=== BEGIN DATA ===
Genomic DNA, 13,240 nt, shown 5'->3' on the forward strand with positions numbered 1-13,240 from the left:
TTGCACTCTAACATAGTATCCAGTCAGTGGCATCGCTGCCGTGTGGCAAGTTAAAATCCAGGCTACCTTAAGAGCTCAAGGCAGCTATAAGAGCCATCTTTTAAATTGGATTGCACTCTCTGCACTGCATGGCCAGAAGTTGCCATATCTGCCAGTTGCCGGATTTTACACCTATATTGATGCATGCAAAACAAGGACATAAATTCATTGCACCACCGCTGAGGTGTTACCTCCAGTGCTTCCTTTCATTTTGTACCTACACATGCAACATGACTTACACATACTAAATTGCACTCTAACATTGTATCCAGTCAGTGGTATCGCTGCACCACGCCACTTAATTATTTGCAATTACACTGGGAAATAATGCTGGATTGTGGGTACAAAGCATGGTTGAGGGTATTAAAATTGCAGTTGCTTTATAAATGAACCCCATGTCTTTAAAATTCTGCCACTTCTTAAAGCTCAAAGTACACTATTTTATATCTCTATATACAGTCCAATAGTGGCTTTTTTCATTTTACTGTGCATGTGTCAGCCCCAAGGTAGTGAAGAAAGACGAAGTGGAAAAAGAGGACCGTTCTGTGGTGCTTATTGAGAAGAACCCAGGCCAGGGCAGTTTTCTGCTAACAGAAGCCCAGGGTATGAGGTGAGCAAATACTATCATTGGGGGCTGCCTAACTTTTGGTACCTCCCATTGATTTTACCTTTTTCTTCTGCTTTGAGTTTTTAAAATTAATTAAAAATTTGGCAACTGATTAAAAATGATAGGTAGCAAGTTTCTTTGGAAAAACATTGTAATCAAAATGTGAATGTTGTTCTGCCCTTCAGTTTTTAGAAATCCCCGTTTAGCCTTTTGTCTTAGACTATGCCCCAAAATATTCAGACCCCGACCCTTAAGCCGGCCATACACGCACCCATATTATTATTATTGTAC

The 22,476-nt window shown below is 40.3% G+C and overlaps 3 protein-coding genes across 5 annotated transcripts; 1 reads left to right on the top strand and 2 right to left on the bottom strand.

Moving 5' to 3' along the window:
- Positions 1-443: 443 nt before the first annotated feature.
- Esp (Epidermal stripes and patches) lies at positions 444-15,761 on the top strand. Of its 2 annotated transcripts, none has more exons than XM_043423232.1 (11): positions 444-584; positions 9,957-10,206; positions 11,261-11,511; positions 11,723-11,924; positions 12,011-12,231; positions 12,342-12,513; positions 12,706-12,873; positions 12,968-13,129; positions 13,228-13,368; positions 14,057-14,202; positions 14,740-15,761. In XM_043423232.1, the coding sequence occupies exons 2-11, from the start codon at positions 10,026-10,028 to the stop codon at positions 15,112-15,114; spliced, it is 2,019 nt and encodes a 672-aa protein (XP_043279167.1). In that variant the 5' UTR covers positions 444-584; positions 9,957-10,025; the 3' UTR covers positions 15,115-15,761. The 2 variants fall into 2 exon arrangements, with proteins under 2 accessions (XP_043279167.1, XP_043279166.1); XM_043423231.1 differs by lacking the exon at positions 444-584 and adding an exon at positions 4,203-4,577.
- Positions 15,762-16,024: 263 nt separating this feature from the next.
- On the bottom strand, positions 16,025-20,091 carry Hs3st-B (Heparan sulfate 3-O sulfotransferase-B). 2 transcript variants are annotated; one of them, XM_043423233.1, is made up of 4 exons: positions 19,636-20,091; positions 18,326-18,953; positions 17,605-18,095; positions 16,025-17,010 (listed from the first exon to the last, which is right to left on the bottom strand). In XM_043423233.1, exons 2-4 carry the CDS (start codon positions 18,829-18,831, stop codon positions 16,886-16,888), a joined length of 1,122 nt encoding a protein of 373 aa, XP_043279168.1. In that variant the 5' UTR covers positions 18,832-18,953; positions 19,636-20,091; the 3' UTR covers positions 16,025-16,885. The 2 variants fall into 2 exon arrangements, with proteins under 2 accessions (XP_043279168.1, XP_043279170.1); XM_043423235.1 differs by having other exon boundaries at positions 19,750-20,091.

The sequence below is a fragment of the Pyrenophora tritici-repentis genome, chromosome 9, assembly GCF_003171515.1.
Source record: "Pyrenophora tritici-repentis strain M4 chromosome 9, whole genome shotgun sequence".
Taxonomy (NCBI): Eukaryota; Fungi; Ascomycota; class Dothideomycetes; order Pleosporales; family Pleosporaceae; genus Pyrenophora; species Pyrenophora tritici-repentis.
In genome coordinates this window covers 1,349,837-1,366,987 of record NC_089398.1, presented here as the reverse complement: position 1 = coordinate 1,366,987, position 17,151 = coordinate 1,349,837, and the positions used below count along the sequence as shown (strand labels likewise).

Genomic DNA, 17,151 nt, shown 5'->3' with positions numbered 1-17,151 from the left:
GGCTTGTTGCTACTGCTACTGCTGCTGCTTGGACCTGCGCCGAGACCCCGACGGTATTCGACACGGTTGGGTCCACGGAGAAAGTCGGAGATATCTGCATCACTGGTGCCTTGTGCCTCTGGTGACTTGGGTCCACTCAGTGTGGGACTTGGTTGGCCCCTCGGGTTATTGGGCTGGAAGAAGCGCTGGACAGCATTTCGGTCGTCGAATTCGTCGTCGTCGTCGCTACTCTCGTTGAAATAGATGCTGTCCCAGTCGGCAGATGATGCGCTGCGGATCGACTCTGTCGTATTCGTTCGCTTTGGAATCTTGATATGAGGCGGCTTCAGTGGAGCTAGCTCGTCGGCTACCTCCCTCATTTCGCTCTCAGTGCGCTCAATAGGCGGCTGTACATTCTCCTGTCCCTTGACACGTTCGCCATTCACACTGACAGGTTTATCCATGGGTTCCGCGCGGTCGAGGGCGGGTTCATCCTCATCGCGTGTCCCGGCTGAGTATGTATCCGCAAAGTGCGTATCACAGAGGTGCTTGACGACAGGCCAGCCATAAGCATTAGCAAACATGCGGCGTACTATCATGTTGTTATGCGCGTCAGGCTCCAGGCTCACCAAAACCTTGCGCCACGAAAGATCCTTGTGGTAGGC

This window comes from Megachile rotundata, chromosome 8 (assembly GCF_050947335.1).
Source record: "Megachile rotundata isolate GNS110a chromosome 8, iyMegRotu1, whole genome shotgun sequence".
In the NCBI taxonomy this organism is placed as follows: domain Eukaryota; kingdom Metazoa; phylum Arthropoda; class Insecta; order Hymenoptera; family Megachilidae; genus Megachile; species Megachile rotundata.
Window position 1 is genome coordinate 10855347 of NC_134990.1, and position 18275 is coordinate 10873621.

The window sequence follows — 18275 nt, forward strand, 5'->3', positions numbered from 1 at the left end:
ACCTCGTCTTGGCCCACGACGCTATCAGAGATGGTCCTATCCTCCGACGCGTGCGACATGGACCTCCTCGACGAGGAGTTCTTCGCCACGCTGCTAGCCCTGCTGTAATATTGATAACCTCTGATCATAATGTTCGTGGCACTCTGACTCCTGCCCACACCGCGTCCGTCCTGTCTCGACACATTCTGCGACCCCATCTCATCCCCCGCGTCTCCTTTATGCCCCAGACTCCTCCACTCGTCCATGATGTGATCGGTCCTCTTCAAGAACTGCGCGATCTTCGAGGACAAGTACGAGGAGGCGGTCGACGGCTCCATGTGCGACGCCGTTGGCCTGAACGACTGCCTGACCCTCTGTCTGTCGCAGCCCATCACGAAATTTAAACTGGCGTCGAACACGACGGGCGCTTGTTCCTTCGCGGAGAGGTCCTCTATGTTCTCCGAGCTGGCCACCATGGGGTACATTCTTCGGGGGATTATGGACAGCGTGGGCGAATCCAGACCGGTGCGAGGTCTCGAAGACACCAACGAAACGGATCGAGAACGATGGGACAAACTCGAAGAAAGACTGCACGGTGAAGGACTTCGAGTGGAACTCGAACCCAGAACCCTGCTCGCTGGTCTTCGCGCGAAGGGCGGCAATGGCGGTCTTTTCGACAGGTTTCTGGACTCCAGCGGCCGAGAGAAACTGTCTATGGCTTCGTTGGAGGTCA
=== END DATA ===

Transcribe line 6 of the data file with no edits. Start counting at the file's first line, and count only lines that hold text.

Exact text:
- Esp (Epidermal stripes and patches) lies at positions 444-15,761 on the top strand. Of its 2 annotated transcripts, none has more exons than XM_043423232.1 (11): positions 444-584; positions 9,957-10,206; positions 11,261-11,511; positions 11,723-11,924; positions 12,011-12,231; positions 12,342-12,513; positions 12,706-12,873; positions 12,968-13,129; positions 13,228-13,368; positions 14,057-14,202; positions 14,740-15,761. In XM_043423232.1, the coding sequence occupies exons 2-11, from the start codon at positions 10,026-10,028 to the stop codon at positions 15,112-15,114; spliced, it is 2,019 nt and encodes a 672-aa protein (XP_043279167.1). In that variant the 5' UTR covers positions 444-584; positions 9,957-10,025; the 3' UTR covers positions 15,115-15,761. The 2 variants fall into 2 exon arrangements, with proteins under 2 accessions (XP_043279167.1, XP_043279166.1); XM_043423231.1 differs by lacking the exon at positions 444-584 and adding an exon at positions 4,203-4,577.